Peel Group has planning consent for Wirral Waters and is awaiting a decision on Liverpool Waters. Together the two mega-schemes would total 32m sq ft of mixed-use development if built and could take decades to deliver. Wirral Waters is centred on the left bank of the river at the Birkenhead Docks and Liverpool Waters is focused towards the north of Liverpool city centre into the derelict dock areas adjacent to Princes Dock.

Peel will develop the Mersey Waters Enterprise Zone through a new development vehicle called Peel Waters. Lindsey Ashworth, development director of Peel, said: "The Peel Waters projects are opportunities for the Liverpool region to compete better with the likes of London and the South East as well as cities overseas. Enterprise Zone status will genuinely help us to do that."

Rod Holmes, chairman of the Mersey Partnership and member of the LEP board, added: "It is now generally recognised, in the Liverpool city region and beyond that the Mersey and Liverpool Port are grossly under-utilised UK assets, with the potential to help resolve national infrastructure issues and also to contribute to the ongoing revival of the city region economy.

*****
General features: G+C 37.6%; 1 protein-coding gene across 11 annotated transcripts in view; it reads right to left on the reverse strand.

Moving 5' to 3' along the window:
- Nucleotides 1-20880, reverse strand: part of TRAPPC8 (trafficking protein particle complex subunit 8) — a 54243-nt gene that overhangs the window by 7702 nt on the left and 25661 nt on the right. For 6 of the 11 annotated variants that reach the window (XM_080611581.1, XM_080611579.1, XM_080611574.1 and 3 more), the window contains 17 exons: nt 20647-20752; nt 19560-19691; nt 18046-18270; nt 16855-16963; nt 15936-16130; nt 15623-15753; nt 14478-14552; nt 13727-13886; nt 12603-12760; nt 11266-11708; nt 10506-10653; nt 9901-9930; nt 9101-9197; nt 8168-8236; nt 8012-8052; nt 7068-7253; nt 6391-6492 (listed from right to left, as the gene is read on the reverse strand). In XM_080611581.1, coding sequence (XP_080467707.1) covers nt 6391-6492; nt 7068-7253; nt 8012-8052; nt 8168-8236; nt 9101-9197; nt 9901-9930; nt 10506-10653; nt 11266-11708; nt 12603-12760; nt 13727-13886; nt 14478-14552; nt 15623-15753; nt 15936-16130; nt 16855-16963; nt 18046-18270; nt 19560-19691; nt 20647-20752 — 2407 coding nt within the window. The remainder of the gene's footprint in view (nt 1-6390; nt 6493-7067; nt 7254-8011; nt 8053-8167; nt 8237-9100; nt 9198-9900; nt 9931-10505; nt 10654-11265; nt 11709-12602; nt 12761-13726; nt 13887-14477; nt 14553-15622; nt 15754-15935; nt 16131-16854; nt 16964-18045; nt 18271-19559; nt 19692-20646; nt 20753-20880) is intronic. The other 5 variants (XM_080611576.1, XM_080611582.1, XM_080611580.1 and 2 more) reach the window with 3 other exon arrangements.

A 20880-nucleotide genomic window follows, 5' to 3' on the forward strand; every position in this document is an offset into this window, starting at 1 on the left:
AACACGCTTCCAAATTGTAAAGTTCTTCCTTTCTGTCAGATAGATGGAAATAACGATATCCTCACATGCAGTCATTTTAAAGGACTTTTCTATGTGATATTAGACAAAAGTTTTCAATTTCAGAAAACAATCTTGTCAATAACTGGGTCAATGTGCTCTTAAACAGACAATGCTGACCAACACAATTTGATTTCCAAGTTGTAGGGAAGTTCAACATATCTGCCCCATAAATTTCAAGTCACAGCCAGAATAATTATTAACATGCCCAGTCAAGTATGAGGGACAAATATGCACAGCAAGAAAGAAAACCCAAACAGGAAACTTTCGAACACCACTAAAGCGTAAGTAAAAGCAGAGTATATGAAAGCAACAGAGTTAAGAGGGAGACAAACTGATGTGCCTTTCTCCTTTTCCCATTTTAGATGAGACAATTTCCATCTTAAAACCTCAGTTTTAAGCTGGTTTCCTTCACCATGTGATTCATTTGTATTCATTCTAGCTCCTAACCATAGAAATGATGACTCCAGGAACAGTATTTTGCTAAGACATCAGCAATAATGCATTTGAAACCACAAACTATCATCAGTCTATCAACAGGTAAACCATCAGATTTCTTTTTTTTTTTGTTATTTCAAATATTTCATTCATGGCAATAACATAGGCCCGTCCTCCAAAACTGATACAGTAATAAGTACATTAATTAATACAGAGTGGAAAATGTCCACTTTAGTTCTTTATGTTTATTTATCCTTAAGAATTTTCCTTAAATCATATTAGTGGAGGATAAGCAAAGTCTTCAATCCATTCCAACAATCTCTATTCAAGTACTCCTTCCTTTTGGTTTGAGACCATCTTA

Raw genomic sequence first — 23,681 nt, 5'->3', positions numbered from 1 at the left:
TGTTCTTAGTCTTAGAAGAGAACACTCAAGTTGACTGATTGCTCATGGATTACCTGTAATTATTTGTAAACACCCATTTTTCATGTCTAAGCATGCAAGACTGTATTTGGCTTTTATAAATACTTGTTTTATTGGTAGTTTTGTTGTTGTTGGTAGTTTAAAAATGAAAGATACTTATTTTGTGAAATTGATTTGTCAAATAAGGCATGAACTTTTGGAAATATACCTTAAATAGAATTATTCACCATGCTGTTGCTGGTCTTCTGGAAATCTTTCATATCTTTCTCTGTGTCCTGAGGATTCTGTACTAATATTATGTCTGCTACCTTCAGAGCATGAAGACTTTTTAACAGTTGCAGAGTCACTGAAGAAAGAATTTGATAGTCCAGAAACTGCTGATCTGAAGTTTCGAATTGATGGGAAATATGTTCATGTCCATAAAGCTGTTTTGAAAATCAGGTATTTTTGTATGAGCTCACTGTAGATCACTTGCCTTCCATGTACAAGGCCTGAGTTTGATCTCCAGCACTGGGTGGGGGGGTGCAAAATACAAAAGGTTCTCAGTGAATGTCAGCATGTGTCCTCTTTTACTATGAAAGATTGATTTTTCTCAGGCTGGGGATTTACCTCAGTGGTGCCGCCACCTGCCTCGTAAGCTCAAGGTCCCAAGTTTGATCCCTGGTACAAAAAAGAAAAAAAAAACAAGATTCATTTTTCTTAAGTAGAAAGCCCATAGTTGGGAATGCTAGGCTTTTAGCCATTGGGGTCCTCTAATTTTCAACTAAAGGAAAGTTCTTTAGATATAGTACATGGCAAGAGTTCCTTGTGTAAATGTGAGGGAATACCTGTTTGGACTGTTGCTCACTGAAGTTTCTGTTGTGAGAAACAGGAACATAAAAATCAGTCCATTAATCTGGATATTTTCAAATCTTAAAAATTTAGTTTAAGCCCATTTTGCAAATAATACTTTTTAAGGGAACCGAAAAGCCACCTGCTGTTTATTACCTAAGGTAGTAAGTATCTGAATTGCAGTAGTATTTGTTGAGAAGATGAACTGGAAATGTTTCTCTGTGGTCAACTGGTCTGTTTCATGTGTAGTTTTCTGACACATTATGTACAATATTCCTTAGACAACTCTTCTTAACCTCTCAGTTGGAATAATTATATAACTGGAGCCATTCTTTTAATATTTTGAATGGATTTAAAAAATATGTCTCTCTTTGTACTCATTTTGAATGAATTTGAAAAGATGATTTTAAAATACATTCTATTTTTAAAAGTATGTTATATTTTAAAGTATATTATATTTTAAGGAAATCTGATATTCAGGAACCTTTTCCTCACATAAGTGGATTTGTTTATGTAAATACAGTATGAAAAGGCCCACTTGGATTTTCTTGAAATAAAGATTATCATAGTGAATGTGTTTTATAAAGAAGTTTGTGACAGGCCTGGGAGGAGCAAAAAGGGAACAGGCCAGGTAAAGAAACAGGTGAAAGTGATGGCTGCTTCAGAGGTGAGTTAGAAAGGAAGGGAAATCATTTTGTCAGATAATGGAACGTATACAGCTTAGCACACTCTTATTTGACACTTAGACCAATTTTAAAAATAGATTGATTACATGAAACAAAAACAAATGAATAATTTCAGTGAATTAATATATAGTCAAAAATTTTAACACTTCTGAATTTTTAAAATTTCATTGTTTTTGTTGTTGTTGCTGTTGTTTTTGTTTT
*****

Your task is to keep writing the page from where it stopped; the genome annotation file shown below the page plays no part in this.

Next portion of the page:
"Land on both sides of the mouth of the Estuary is available, with ownership and planning in hand for comprehensive redevelopment. The designation of this enterprise zone will accelerate delivery of these developments and make a great contribution to the Liverpool superport and wider economic growth in the North."

Cllr Jeff Green, leader of Wirral Council, said: "Wirral Waters is already an attractive investment opportunity but its designation as an enterprise zone will allow us to offer tax incentives in the first years of occupancy which will give businesses locating on the site a great head start. This is particularly important for SMEs who have the potential to grow, help to rebalance our economy and deliver jobs for local people.

"The joint Waters sites were seen as the Liverpool City Region LEP's best area of 'maximum opportunity' and the simplified planning regulations that go with it will act as a catalyst for investment both sides of the river. This announcement is another significant step in our efforts to put Wirral and the Liverpool City Region on the map as an area of significant opportunity and enterprise."